Tivoli Theatre : So Haunted in Hamilton

Tivoli Theatre – – Hamilton, Ontario, Canada | Address: 116 James Street North – MAP

In 2004, the front building was demolished.  Just as the art community rose on Hamilton’s James Street North, Canada’s oldest (and most haunted) theatre ended.

 

 

Tivoli Theatre on the old vaudeville row (James Street Hamilton)
Tivoli Theatre on the old vaudeville row (James Street Hamilton)

Saying it’s the oldest is a trick.  It is the oldest, but not as a theatre.

Oldest theatre building… sort of —
It was a carriage factory from the 1870’s.  After 6 years it was closed.

The building was abandoned for 26 years before Vaudeville was declared “alive” in Hamilton.  The factory floor converted to a store theatre with 200 seats showing live vaudeville acts to excited crowds.

Named the Wonderland, then the Colonial, then the Princess before the world declared “Vaudeville’s dead! Long live the motion picture.”

Andrew Ross took over in 1924 converting the store theatre into an impressive lobby and built a 2,000 seat auditorium behind it before renaming it The Tivoli.

Fun History :: Andrew Ross owned a carriage factory on King St (near current Dennigers).  He was one of the competitors that made this building abandoned in 1881.  A “ghost sign” for Mr Ross was temporary revealed on King Street near Jarvis a few years back, then covered by a condo building.

Tivoli during Sam times - - prior to 2004
Tivoli during Sam times – – prior to 2004

The “Talkie” —
It’s possible Canada’s first “Talkie” played inside the Tivoli.  These were silent films featuring local actors reading lines while hiding behind the screen.  This is not confirmed.

What the heck happened? —
The Tivoli was a movie theatre for 71 years.  In 199, it was converted back to a live theatre before it struggle for survival.  Sam Sniderman (aka Sam the Record Man) owned it and no money was spent on maintenance.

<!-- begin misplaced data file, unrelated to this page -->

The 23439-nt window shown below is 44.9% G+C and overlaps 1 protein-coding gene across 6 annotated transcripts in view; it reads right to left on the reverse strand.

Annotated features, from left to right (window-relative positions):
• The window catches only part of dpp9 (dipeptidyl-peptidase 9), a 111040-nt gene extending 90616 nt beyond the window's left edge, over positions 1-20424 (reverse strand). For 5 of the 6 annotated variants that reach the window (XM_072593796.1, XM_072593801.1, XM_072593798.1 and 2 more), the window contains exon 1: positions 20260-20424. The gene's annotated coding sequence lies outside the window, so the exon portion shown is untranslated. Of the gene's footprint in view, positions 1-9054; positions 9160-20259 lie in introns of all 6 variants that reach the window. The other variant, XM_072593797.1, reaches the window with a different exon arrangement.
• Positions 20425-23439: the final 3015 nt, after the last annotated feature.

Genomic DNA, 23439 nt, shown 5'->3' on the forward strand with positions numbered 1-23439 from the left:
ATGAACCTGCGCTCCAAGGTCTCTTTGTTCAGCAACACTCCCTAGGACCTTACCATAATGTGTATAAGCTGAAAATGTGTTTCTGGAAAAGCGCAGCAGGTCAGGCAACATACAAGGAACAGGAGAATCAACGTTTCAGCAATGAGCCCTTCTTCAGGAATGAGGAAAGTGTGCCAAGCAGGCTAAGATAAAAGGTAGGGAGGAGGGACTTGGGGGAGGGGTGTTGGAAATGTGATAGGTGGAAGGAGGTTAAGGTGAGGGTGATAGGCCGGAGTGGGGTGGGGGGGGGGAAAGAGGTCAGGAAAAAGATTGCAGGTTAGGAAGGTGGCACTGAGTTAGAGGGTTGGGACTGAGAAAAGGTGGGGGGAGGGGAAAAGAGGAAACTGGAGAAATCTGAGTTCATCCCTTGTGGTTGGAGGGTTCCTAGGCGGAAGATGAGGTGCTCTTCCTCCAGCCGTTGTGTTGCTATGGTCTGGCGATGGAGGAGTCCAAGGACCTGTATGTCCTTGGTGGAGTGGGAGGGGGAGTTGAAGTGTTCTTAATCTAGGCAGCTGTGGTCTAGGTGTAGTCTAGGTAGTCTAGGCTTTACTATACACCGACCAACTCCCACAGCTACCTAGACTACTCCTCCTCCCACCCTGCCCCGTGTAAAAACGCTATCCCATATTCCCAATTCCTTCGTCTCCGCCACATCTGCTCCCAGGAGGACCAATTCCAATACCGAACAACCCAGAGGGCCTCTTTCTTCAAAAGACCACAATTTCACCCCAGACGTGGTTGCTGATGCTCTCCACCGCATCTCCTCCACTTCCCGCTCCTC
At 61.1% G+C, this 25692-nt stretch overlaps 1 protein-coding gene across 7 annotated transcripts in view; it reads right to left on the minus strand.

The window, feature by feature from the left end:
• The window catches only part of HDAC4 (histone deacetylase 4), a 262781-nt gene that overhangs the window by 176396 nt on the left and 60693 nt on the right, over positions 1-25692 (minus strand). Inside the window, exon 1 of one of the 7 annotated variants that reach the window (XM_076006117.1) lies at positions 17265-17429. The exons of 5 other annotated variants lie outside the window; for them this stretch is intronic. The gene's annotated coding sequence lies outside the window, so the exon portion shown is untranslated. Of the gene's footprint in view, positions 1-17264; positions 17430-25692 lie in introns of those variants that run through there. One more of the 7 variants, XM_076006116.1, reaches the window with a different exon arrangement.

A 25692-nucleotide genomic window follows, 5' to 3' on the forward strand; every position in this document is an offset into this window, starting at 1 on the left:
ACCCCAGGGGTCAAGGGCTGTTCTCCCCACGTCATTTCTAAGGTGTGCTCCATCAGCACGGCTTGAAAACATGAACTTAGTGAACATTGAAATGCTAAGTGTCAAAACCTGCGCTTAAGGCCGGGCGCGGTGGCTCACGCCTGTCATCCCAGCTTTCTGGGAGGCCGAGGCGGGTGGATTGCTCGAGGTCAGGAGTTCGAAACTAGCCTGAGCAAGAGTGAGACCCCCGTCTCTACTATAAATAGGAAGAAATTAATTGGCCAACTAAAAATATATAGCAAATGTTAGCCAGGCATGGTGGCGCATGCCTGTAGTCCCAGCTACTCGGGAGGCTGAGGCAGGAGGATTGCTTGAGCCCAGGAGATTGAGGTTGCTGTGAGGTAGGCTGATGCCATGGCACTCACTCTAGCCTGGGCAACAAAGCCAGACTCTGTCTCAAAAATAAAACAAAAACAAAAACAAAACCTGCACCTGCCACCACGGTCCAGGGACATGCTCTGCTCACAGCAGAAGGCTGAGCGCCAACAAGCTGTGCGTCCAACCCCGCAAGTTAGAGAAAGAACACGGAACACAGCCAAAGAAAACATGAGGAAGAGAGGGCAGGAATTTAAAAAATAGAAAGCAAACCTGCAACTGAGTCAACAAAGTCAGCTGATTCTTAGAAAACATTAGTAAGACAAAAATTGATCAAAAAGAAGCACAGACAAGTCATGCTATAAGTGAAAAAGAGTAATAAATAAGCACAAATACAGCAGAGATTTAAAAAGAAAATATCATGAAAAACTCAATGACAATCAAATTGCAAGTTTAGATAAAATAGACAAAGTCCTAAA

Tivoli Theatre - - Current Day
Tivoli Theatre – – Current Day

It decayed until 2004 when a chunk of the wall collapsed behind the historic edifice.  Contractors working for Hamilton decided it was dangerous and the historic front building and former carriage factory was demolished.

Current state as of early-2017 —
The auditorium remains abandoned.

A banner has gone up promoting “Tivoli Condos”, and rumour says the auditorium will be saved and made part of the new building. This also, has not be confirmed.

 

Ambrose Small

Ambrose Small was a theatre owner in the early 1900’s.  Owned multiple buildings, running them out of his office in Toronto’s Grand Opera House.  Also owned the Grand in London (Ontario), and what was then The Princess Theatre (now Tivoli) in Hamilton.

Ambrose Small - - theatre owner and famous disappearance
Ambrose Small – – theatre owner and famous disappearance

In Toronto, the year 1919, Small signed away all his theatres for $1.7 million ($243 million in today’s money).  He walked out of this meeting, went shopping, met with his lawyer… then nobody saw him again.

This is an interesting piece of Canadian dark history | Read more at Ambrose Small : A Curious Disappearance

Ambrose the Ghost

London’s Grand Theatre —
Many theatres once owned by Small claim his ghost, including London, Ontario’s Grand Theatre.  And they have proof.

Years back, during renovations, some tasks required a bulldozer.  Setup in the auditorium and faced to a front wall.  Fired up, arm brought back ready to smash… then the bulldozer stalls.

The driver turned it back on, turned towards the wall and again it stalls.  The workers gave up, switching to manual tools they tore down a large section of wall.